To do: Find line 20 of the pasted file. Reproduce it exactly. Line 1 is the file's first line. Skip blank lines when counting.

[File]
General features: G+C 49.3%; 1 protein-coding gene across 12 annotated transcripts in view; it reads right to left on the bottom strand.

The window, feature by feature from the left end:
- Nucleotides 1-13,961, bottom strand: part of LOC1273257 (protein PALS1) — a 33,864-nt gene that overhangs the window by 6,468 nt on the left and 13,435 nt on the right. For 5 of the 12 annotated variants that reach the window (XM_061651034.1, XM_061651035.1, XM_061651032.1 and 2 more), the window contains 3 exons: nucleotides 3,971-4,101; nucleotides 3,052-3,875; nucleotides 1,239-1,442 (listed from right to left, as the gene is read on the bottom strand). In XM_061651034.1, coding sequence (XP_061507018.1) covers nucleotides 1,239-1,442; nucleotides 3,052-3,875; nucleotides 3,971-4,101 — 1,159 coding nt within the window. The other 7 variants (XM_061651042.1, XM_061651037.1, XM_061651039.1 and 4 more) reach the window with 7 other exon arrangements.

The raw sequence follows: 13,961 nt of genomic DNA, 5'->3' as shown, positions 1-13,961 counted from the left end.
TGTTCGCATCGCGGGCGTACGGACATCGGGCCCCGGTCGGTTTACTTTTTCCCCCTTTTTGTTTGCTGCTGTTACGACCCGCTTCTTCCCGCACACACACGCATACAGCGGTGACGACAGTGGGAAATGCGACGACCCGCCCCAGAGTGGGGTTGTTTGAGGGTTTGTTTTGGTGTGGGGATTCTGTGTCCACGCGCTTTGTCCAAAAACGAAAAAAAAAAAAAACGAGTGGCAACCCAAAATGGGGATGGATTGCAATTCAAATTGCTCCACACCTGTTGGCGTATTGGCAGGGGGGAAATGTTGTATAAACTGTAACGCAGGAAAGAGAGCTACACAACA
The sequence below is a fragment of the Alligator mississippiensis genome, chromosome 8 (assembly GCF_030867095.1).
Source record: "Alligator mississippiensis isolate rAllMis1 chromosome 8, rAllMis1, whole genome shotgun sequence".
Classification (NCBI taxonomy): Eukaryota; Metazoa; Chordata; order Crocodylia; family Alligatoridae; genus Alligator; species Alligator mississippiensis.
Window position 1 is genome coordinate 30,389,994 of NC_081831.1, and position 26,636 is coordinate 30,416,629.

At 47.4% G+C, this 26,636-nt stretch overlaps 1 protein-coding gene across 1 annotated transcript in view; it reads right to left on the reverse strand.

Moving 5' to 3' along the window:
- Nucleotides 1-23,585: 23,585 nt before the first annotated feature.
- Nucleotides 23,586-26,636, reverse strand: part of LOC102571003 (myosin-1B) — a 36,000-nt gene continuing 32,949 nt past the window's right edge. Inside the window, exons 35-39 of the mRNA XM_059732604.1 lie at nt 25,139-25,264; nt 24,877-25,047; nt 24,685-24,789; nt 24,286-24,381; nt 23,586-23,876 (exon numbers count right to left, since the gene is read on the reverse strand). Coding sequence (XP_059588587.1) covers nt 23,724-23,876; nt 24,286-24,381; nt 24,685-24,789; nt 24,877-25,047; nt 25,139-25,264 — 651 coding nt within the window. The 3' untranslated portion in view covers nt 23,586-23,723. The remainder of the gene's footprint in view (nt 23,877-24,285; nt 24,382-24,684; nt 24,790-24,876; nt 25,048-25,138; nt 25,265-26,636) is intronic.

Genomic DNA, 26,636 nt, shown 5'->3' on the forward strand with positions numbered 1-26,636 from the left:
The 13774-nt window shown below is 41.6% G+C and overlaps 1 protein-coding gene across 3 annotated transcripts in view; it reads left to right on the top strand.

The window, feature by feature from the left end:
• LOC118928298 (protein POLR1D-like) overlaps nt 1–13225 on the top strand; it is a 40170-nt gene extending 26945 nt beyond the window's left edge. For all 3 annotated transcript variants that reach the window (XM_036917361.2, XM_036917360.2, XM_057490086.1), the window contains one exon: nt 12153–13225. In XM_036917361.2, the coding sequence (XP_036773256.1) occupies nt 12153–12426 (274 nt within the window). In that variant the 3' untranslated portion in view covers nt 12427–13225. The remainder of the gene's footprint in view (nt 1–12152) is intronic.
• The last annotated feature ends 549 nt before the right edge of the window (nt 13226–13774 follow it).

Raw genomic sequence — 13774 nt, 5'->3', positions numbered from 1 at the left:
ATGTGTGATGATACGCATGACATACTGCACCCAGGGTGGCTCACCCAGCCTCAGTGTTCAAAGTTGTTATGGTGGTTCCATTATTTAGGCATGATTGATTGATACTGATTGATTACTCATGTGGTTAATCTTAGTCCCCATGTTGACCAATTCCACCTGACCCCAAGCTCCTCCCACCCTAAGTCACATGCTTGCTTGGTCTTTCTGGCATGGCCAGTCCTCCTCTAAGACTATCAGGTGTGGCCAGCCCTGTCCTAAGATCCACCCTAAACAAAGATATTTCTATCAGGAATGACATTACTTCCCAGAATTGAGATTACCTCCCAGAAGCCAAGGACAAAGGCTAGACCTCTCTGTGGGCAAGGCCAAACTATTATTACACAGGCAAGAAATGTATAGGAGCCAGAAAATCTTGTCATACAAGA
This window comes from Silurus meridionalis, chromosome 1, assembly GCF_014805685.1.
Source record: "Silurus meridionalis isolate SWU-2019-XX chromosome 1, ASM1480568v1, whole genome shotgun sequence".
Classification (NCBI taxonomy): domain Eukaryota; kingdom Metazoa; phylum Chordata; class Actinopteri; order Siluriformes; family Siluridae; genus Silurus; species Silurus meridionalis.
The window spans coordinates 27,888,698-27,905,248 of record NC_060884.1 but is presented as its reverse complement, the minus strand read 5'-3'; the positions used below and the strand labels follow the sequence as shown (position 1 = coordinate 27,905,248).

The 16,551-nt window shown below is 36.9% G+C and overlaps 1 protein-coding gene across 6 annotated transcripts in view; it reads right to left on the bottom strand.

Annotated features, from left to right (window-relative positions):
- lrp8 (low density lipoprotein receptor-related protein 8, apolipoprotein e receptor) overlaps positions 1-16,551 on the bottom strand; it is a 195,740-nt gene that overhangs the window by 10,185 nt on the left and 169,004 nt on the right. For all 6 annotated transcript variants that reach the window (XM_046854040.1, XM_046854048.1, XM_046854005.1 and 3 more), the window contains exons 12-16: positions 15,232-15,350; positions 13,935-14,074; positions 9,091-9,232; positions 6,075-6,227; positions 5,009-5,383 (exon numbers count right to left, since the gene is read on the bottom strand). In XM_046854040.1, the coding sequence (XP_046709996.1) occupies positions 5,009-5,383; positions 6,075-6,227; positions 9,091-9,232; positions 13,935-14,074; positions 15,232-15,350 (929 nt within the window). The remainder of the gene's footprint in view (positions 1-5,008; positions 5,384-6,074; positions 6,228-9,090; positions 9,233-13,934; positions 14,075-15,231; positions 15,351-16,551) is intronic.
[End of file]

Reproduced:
ATGTGTGATGATACGCATGACATACTGCACCCAGGGTGGCTCACCCAGCCTCAGTGTTCAAAGTTGTTATGGTGGTTCCATTATTTAGGCATGATTGATTGATACTGATTGATTACTCATGTGGTTAATCTTAGTCCCCATGTTGACCAATTCCACCTGACCCCAAGCTCCTCCCACCCTAAGTCACATGCTTGCTTGGTCTTTCTGGCATGGCCAGTCCTCCTCTAAGACTATCAGGTGTGGCCAGCCCTGTCCTAAGATCCACCCTAAACAAAGATATTTCTATCAGGAATGACATTACTTCCCAGAATTGAGATTACCTCCCAGAAGCCAAGGACAAAGGCTAGACCTCTCTGTGGGCAAGGCCAAACTATTATTACACAGGCAAGAAATGTATAGGAGCCAGAAAATCTTGTCATACAAGA